The Gates Foundation’s letter presents their academic ambition in such vague language, however, that it is unlikely to lead anyone to seek out their actual agenda.

“We love our country and care deeply about the people who live here, so we are also committed to fighting inequities in the United States,” they write. “All the evidence, including our personal experience, suggests that education is the key to opportunity.”

Education is, unquestionably, important. In fact, James Madison — a man who knew quite a bit about education — suggested that “The advancement and diffusion of knowledge is the only guardian of true liberty.” 

Liberty will lead to inequities, however, and a drive to fit the square peg of individual liberty into the round hole of scholastic sameness seems to define the goal of the Gateses.

After even a cursory glance at the Common Core curriculum, one is reminded of the description provided by Aristotle of one of the first tactics used by tyrants to maintain their power: “lopping off outstanding men” by preventing their education. Thus, writes Aristotle, people are prevented from a very young age from developing “pride and confidence.”

Anyone who’s seen Common Core in action in a school can testify that there is little of the engendering of pride or confidence in the students subjected to those standards.

Finally, the Gateses are “asked,” “What do you have to show for the billions you’ve spent on U.S. education?”

Their responses reveal more than they probably realized.

“America’s public schools are still falling short on important metrics, especially college completion,” the couple claims.

While this is certainly a common trope, one must wonder why such metrics were unknown to generations of Americans and yet they managed to defeat the world’s mightiest empire, establish a Constitution that — give or take — is still functioning today, to establish an economic powerhouse that is unrivaled, and to produce some of the most influential philosophers, statesman, and thinkers ever known to the world. All of that without schools aimed at producing college graduates.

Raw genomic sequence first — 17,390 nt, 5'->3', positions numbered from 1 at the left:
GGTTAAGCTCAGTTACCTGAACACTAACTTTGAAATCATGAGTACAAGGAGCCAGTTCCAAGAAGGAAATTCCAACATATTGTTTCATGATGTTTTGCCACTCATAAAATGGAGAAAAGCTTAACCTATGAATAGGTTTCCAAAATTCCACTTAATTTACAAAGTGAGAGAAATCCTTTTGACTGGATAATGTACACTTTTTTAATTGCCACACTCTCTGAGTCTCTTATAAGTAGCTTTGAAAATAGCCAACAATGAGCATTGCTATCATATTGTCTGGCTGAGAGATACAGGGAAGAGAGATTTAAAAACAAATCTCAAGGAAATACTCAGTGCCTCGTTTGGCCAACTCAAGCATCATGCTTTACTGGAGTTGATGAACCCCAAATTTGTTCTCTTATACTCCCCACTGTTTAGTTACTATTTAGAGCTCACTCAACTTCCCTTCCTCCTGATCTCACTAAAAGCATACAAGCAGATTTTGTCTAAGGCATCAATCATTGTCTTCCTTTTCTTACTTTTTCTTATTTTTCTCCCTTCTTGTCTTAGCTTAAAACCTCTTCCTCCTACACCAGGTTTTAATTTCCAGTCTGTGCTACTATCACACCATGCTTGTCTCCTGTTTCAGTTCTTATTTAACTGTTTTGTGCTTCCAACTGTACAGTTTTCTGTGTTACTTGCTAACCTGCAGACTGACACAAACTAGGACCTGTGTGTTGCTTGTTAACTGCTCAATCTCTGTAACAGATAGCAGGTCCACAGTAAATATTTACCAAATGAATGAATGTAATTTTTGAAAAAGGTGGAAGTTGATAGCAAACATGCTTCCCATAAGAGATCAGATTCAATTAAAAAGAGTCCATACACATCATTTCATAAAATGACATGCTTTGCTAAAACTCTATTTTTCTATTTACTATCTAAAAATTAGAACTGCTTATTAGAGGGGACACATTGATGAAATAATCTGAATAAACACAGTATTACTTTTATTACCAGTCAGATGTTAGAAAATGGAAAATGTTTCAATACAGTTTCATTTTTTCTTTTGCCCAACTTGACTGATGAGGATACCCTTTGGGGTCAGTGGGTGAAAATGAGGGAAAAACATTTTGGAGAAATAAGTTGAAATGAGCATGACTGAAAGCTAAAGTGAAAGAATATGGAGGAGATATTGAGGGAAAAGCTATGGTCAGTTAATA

Education in America was aimed at one thing in the early Republic: creating good men who valued liberty.

Again, James Madison wrote in a letter to William Barry in 1822 that schools ought to “throw that light over the public mind which is the best security against crafty and dangerous encroachments on the public liberty.”

Would the Gateses agree with Madison?

Do the efforts of The Bill and Melinda Gates Foundation tend to throw that light of liberty upon the young men and women of the United States?

Ultimately, what will the future hold for the Foundation and its efforts to overhaul education?

“Our role will be to support the schools as they design changes, gather and analyze data, and make adjustments over time based on what they’re learning,” the letter reads.

How many of you just shivered when you read that Bill Gates wants to increase the gathering and analyzing of data in more schools across the country?